Take the chalk streams of England, for example. These fragile river systems meander quietly through rolling countryside before disappearing into the sea.
Beloved by anglers throughout the ages, Chalk Streams are fascinating river systems where everything grows in abundance. Fed by bubbling springs, they have their own ecosystem, so unique and biologically productive that experts have come to call them the country’s rainforests.
There are only about 200 real chalk streams in the world, 160 of which are in England and a few in France.
There is something essentially ‘summer’ about the clear, snapping waters of the chalk streams. Soft green banks winding through quiet fields evoke memories of village greens, cricket grounds, long balmy days with the clink of china crockery and cream teas.
The community of life that thrives in these countryside gems has been the subject of much prose, most notably in Simon Cooper’s Charming Life of a Chalkstream.
I have always been hypnotized by these magical waters. Rides by their side with our rescue dog, Duke, are punctuated by running and splashing in the shallows, biting the water and cooling off in it. As he plays, I’m always on the lookout for a surprise: a wild trout sheltering under a bridge, a heron staring motionless at the passing water; the vibrating lightning of a kingfisher.
Water voles return to the Highlands after 20 years apart
The chalk streams have long been home to Britain’s fastest declining wild mammal: the water vole. Endearing brown furry creatures that leap into water with a “plop” before disappearing, the extent of their decline has been staggering.
In the Iron Age, it is believed that there were around 6.7 billion. Over the past 40 years in Britain, their numbers have fallen by 90%, a state of decline comparable to that of the East African black rhino.
During my childhood in the 1970s they thrived along the canals and rivers of my native Bedfordshire. I heard them more often than I noticed them – dropping into the water with liquid aplomb, then only a chain of bubbles to betray their presence. If I sat quietly enough, I would occasionally catch a glimpse of their comings and goings from a burrow nestled on the edge of the river, just off the waterline.
They were insignificant at the time. Today, the water vole is one of Britain’s most endangered creatures. Although I’ve spent countless days beside rivers and swampy reedbeds — areas that should be teeming with water voles — I haven’t seen one in over two decades.
Confined to the riparian fringe where farmland meets water, agricultural intensification has made the wider countryside inhospitable to these once ubiquitous mammals.
The decline of their chalky habitats and the destruction of riparian sanctuaries hastened their demise. The removal of bank cover stripped much of their habitat, overwhelming them. As the banks of the rivers also became unwelcoming, the water voles disappeared.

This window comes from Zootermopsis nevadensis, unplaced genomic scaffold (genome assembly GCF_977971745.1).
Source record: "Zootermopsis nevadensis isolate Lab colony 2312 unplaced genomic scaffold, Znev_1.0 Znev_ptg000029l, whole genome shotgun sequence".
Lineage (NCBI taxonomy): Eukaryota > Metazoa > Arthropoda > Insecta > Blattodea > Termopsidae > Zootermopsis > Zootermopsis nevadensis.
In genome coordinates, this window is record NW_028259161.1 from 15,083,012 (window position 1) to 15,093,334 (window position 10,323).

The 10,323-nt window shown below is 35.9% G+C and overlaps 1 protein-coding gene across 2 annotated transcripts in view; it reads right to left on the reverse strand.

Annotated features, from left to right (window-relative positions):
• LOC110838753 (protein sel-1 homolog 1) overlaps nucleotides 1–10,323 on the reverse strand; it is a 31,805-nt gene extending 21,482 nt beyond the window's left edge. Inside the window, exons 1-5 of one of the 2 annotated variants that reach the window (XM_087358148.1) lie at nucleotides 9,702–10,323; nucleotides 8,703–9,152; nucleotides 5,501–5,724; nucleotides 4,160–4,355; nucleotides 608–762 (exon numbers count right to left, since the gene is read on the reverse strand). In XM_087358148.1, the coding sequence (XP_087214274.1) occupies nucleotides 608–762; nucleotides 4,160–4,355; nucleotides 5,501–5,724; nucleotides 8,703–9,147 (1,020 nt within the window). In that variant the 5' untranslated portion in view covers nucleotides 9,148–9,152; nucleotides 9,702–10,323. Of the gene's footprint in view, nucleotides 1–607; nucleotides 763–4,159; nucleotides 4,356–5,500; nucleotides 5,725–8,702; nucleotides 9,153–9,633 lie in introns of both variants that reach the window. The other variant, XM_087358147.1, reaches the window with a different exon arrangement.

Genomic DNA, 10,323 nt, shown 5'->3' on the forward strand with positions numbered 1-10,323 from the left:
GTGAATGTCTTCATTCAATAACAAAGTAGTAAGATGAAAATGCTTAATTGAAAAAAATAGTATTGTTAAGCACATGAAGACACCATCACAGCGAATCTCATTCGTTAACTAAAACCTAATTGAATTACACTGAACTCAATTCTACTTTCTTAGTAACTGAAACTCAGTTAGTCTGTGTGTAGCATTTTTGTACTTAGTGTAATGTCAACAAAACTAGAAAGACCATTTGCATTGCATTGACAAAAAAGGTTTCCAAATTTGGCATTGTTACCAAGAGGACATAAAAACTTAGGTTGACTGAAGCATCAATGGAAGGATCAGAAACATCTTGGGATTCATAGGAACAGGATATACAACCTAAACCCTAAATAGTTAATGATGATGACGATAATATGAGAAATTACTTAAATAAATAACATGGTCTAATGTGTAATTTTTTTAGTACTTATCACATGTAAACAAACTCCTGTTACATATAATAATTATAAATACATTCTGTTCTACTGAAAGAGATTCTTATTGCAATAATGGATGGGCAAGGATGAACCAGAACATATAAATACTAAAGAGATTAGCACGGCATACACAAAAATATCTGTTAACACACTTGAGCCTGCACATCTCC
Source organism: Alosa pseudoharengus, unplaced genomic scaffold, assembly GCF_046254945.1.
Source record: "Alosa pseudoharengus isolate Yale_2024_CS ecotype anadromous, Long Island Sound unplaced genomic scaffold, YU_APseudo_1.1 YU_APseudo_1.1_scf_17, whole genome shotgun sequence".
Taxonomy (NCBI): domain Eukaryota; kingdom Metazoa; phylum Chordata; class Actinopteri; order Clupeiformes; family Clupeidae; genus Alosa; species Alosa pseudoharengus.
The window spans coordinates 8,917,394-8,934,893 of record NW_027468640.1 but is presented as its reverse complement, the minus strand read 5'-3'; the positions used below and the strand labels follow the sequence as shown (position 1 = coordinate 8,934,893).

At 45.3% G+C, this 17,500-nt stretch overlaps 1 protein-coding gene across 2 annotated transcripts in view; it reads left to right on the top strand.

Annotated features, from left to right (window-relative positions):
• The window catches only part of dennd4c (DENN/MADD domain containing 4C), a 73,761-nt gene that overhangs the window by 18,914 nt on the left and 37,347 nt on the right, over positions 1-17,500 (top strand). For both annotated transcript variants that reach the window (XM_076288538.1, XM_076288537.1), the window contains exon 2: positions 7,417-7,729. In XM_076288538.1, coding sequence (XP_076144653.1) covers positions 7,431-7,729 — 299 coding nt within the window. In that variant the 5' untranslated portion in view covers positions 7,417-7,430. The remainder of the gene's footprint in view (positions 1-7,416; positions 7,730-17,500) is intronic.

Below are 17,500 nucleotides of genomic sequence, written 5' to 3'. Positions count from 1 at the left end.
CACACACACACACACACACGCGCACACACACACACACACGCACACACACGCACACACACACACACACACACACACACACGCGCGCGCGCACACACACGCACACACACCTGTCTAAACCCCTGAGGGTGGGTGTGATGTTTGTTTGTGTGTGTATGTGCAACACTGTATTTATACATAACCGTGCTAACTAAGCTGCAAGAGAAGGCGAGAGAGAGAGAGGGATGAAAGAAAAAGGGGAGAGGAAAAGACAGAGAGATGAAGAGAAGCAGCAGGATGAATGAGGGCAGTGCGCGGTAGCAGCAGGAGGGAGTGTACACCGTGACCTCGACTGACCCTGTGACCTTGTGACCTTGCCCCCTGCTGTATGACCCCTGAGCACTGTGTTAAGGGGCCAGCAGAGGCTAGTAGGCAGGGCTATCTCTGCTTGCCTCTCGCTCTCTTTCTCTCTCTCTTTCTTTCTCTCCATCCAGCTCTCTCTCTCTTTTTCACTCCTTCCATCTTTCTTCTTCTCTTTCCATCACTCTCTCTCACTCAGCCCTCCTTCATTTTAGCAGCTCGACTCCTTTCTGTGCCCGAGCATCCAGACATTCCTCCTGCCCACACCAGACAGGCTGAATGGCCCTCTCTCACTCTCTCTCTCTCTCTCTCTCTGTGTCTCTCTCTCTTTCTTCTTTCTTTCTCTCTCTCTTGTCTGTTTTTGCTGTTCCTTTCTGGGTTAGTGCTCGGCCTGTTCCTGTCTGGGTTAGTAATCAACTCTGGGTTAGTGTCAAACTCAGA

A classic illustration of the problem is found in Kent on sections of the Medway, where intensive farming with arable crops comes down to the river. The edge is beaten and cleared, and as the river rises, the banks break away, clogging the river with silt. As the bank crumbles, the vole house also crumbles. This same intensive agriculture is responsible for chemical runoff, adding pollution to the list of problems facing our riparian “rainforests”.
Yet the final nail in the water vole’s coffin came from an alien intruder in the form of the American mink.
The Legacy of Fur Farming
The mink that currently patrol British waterways were originally imported from America to be bred for fur in the 1920s. They were first confirmed to breed in the wild in 1956. In December 1967, wild mink were present in over half the counties of England and Wales, and much of the lowlands of Scotland, taking advantage of the ecological vacuum left by the disappearance of the otter.
The Game and Wildlife Conservation Trust describes it as a “widespread modern misconception” that in Britain the American mink in the wild comes from mass releases from fur farms by rights activists animals. Escapes and possibly deliberate releases by fur farmers occurred decades before the industry was the subject of public protest. Fortunately, farming mink for fur is now banned in Britain. But the legacy of this industry lives on.
Mink are successful and opportunistic predators with a voracious appetite, especially for water voles.
Today mink have been recorded in every mainland county of Scotland and England, including the colonization of some of the many islands off Scotland – a very real threat to seabird colonies in Scotland. international importance.
Overall, the future looks bleak for the water vole.
Fortunately, there is growing interest in restoring chalk streams to their former glory and water voles with them.
Efforts are underway to support the remaining water vole populations with the help of nature-friendly farmers. Reintroductions have taken place on rivers across the country, with hundreds being released at one of my favorite haunts, Titchfield Haven in Hampshire.
Water Day on March 22 will promote the sustainable management of freshwater resources – and what better indicator of the health of our rivers than the condition of chalk streams.
For my part, I hope we succeed in restoring the chalk streams and our wonderful river systems, and bringing back the much-loved wildlife that should be an integral part of these special places.
In many ways, the future of our natural environment and solving the growing biodiversity crisis depends on it, as does the future of our native water voles.
Philip Lymbery is Managing Director of Compassion in Farming International, United Nations Food Systems Champion and author of Farmageddon: The True Cost of Cheap Meat and Dead Zone: Where the Wild Things Were. He’s on Twitter @philip_ciwf